D.Donald Trump had appointed his son-in-law, Jared Kushner, as a special envoy to the Middle East, whose movements in the region were therefore closely followed by all interested parties. There ” vision ” from ” peace to prosperity that Kushner had developed in 2019 in Bahrain had also inspired the “Abrahamic Agreements” signed the following year between Israel and four Arab states, including Bahrain. The marital kinship and closeness shown to the American president could only strengthen Kushner’s weight in a region where decision makers are quick to exploit any blame between the White House tenant and his designated representative.
Before him, Dennis Ross had marked nearly two decades of American diplomacy in the Middle East, embodying, in the name of Bill Clinton, from 1993 to 2000, the American contribution to the Arab-Israeli “peace process”, then supporting the Invasion of Iraq by George W. Bush in 2003, before returning to the White House under Barack Obama from 2009 to 2011.
A veteran of the Trump administration
The contrast is flagrant between the media visibility of a Ross or a Kushner and the remarkable discretion of Brett McGurk, the current “coordinator for the Middle East and North Africa” in the US presidency. Mr. McGurk, now 49, began his career under the Bush administration, working since 2004 in Baghdad, then in the office he now heads in the White House. He is neither a career diplomat nor a specialist in languages or cultures of a region to which he approaches from the point of view world war on terror “. The difference is notable on this point with the” peace processors “who have followed one another alongside the American presidents, for whom priority has gone to the Arab-Israeli rapprochement.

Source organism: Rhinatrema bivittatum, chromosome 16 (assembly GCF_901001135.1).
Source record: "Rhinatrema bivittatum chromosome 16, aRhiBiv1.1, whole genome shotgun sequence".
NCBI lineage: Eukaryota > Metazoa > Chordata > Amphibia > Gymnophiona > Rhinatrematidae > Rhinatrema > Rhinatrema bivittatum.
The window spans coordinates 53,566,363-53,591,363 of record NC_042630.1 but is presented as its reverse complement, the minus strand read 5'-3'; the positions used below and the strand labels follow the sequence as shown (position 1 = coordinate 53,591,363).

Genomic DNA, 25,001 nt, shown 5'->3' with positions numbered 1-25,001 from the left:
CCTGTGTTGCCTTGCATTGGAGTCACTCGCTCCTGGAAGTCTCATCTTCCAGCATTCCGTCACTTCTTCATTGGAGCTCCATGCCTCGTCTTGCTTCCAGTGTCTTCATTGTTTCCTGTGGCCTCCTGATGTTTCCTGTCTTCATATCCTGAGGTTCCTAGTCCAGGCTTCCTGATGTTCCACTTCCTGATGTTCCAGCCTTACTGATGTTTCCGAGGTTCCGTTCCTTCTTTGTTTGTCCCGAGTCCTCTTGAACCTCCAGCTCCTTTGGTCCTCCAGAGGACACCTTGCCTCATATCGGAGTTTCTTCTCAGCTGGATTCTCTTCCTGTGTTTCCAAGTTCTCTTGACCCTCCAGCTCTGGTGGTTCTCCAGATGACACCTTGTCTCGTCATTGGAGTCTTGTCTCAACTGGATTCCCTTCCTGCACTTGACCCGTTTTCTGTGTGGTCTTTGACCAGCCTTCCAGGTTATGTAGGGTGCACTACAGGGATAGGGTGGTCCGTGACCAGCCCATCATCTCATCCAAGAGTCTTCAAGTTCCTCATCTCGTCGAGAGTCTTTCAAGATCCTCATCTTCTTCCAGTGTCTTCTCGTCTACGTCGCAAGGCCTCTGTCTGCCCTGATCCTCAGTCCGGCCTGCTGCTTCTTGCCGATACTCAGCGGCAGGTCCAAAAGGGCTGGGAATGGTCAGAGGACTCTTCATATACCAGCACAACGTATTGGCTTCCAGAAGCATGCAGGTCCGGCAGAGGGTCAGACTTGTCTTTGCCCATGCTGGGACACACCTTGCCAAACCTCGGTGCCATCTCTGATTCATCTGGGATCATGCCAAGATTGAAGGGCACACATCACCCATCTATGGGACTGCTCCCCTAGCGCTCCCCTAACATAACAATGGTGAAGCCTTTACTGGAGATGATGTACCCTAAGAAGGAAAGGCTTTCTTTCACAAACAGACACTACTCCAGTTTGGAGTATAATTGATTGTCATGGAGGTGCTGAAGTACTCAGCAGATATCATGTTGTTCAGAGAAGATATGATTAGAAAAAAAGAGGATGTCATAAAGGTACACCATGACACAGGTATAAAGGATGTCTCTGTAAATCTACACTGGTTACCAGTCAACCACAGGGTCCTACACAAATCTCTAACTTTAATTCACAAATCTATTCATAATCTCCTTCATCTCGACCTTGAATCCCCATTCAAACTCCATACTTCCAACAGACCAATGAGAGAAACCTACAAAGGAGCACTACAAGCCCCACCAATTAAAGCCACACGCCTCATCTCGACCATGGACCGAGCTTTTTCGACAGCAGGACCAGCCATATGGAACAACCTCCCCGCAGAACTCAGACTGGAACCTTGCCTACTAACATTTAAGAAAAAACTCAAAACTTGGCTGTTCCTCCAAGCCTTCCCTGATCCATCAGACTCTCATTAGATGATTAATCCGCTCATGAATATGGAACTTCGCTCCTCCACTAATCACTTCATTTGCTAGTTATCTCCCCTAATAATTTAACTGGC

Mr. McGurk established a relationship of trust with Joe Biden when the latter, Barack Obama’s vice president, assumed responsibility for the Iraqi file. Approached in 2012 to become ambassador to Baghdad, Brett McGurk was finally appointed, three years later, as White House special envoy for the US-led coalition against the Islamic State (IS) organization.
McGurk believes that the US must maintain a military presence in Syria to counter a possible revival of IS, but also the growing influence of Iran
In this sensitive position, Mr. McGurk is expected to coordinate action in Syria and Iraq by several dozen states against the jihadist threat. While Russia has just intervened directly in Syria, he advocates the tacit task-sharing that reserves most of the fight against ISIS for the United States and its allies, allowing the Kremlin to focus its attacks on the anti-Assad opposition. . McGurk is also the cantor of the operational alliance between American forces and the Syrian branch of the Kurdistan Workers’ Party (PKK), even if it means creating serious tensions with President Erdogan’s Turkey. Mr. McGurk is smart enough to be kept in his place by Donald Trump, whose strategic rapprochement with Mohammed Bin Salman’s Saudi Arabia and Mohammed Bin Zayed’s United Arab Emirates. He contributes to the normalization of relations between Arabia and Iraq, hitherto considered by Riyadh too close to Iran. Mr. McGurk, much in court during the 2017-2019 offensives against the latest jihadist strongholds, believes that the United States must maintain a military presence in Syria, to counter not only a possible revival of IS, but also the growing influence of the ‘Iran.
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